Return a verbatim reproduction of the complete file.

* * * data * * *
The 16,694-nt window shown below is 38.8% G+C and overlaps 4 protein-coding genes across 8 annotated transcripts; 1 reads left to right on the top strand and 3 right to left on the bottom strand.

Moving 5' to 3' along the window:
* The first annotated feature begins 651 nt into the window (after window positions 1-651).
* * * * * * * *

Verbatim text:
The 16,694-nt window shown below is 38.8% G+C and overlaps 4 protein-coding genes across 8 annotated transcripts; 1 reads left to right on the top strand and 3 right to left on the bottom strand.

Moving 5' to 3' along the window:
* The first annotated feature begins 651 nt into the window (after window positions 1-651).